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Hart v. State

Court of Appeals of Alaska

April 14, 2017

JONATHON RHEA HART, Appellant,
v.
STATE OF ALASKA, Appellee.

         Appeal from the Superior Court No. 1KE-13-897 CR, First Judicial District, Ketchikan, Trevor Stephens and William B. Carey, Judges.

          Evan Chyun, Assistant Public Advocate, Appeals and Statewide Defense Section, and Richard Allen, Public Advocate, Anchorage, for the Appellant.

          Diane L. Wendlandt, Assistant Attorney General, Office of Criminal Appeals, Anchorage, and Craig W. Richards, Attorney General, Juneau, for the Appellee.

          Before: Mannheimer, Chief Judge, Allard, Judge, and Coats, Senior Judge. [*]

          OPINION

          COATS Senior Judge.

         Jonathon Rhea Hart was convicted of one count of second-degree misconduct involving a controlled substance and one count of third-degree misconduct involving a controlled substance.[1] Prior to trial, Hart moved to suppress evidence seized pursuant to a search warrant, alleging that the warrant was issued based on information that did not satisfy the Aguilar/Spinelli test for probable cause. Hart argued, among other claims, that the court issuing the warrant should have rejected the statements that two drug dealers made to a police informant as too unreliable to support the warrant. After a hearing, the superior court denied the suppression motion.

         On appeal, Hart first contends that this Court should review de novo the district court's decision to issue the search warrant, with no deference to the issuing judge's decision. This proposed standard of review is inconsistent with the rule established by our supreme court in State v. Koen, 152 P.3d 1148 (Alaska 2007), so we reject Hart's contention.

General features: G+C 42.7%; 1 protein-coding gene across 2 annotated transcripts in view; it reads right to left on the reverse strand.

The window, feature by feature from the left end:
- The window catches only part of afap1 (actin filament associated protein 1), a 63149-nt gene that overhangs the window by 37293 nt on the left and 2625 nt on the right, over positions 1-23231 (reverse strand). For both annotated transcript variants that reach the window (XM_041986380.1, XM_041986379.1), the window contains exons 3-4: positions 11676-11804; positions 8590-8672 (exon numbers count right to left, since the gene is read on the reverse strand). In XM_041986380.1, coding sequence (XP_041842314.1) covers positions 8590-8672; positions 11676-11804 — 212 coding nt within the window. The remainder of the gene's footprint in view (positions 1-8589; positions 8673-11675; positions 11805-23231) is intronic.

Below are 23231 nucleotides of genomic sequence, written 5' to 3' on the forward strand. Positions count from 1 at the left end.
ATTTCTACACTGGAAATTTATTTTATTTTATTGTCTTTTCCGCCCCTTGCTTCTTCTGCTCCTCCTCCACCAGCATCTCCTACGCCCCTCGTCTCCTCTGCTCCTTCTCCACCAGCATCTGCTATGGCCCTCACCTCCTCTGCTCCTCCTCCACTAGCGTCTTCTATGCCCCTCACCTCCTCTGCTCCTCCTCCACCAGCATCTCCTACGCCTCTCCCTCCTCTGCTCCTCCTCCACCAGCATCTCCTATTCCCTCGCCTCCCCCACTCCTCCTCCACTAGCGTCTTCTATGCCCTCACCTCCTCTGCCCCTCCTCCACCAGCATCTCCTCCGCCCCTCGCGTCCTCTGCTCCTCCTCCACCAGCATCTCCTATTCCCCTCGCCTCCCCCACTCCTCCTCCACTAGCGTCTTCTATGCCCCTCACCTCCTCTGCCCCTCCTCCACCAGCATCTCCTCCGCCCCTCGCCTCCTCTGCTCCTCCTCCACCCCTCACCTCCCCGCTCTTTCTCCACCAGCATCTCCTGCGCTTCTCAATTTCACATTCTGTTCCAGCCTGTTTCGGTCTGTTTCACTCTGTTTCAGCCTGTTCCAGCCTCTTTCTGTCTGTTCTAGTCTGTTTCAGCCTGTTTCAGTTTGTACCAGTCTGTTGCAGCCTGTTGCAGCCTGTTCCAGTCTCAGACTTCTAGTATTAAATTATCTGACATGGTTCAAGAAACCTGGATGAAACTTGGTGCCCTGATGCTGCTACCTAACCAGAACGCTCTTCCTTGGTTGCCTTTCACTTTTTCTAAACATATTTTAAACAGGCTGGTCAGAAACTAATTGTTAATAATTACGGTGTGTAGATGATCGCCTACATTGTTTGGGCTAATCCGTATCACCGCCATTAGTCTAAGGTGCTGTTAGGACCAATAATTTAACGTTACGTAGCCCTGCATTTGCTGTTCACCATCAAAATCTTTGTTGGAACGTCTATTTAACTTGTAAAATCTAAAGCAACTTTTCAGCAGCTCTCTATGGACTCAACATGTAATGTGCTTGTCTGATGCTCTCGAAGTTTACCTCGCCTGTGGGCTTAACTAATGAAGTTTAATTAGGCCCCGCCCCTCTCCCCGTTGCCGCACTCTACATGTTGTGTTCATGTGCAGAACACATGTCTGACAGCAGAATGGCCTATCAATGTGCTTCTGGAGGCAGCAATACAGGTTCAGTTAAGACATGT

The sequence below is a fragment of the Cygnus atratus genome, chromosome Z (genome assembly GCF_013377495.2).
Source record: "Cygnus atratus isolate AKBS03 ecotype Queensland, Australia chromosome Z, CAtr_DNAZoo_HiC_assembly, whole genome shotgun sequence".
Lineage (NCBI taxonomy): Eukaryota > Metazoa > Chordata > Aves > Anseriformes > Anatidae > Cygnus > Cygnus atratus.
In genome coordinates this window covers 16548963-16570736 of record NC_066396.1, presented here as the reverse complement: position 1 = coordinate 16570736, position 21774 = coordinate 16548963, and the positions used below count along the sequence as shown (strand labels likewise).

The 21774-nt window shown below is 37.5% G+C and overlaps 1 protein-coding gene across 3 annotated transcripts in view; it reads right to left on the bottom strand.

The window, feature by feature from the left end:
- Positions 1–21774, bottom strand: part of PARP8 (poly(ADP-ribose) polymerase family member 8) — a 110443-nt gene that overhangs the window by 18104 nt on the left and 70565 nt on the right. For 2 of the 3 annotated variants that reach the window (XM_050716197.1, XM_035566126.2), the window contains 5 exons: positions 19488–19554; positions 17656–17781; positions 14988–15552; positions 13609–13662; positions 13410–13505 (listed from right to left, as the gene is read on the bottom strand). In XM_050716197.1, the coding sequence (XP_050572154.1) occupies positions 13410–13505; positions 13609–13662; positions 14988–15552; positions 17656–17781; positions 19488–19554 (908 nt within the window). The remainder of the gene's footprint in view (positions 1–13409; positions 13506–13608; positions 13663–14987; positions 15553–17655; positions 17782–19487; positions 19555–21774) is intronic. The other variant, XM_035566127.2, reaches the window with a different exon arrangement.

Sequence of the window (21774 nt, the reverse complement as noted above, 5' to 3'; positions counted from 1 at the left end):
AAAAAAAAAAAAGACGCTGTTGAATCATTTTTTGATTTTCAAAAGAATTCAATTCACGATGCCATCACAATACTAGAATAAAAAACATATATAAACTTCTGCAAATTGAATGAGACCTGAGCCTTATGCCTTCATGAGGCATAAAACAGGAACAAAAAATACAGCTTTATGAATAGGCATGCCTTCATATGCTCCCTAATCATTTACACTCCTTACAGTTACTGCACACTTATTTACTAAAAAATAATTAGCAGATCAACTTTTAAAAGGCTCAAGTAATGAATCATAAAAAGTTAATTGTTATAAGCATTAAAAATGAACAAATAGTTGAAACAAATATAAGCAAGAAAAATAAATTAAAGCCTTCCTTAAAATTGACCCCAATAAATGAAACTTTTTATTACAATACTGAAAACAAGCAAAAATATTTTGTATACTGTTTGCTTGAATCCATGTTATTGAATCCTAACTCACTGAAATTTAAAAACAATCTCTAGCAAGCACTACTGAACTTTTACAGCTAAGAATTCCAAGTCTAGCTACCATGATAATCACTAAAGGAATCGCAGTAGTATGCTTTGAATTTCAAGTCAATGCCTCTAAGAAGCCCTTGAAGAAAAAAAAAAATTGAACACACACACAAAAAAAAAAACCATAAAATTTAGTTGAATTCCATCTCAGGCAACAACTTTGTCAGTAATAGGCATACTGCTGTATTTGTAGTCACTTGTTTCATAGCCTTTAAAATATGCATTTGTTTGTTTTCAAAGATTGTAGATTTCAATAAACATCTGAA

Hart also claims that the superior court erred when it denied his challenge to the search warrant. For the reasons explained in this opinion, we conclude that the evidence presented to the magistrate who issued the warrant satisfied the Aguilar/Spinelli test. In particular, we hold that the magistrate could reasonably rely on statements that two drug dealers made to a reliable police informant when the drug dealers were not aware that the person they were speaking to was a police informant, and that their statements would be provided to the police.

         The proper standard of review

         As we just noted, Hart argues that this Court should review the sufficiency of the warrant application in this case with no deference to the decision of the judge who issued the warrant. Hart asserts that, because he does not contest the assertions of fact supporting the warrant application, the sole remaining issue - whether those facts support a finding of probable cause - is a question of law that should be reviewed de novo, giving no deference to the decision of the issuing judge.

         Hart is correct that, ultimately, an appellate court exercises independent review in assessing whether a warrant is supported by probable cause. But the Alaska Supreme Court has directed us to give "great deference" to the magistrate's decision to issue a warrant. Here is how the supreme court explained the standard of review in State v. Koen:

Questions concerning the existence of probable cause ultimately present issues of law, which we review independently. But when such questions involve a magistrate's decision to issue a warrant, we begin by recognizing that magistrates have broad latitude to draw reasonable inferences from the evidence placed before them. Accordingly, we give "great deference" to the magistrate's discretion and resolve marginal cases in keeping with the traditional preference accorded to warrants. Our inquiry focuses on whether the magistrate had a substantial basis to conclude that probable cause to search existed. In applying this standard, we must read the affidavit submitted in support of the search warrant "in a commonsense and realistic fashion, " considering the affidavit "in its entirety" instead of dissecting it into isolated "bits and pieces of information."

Koen, 152 P.3d at 1151 (internal citations omitted).

         Accordingly, this is the standard that we apply.

         The warrant was ...


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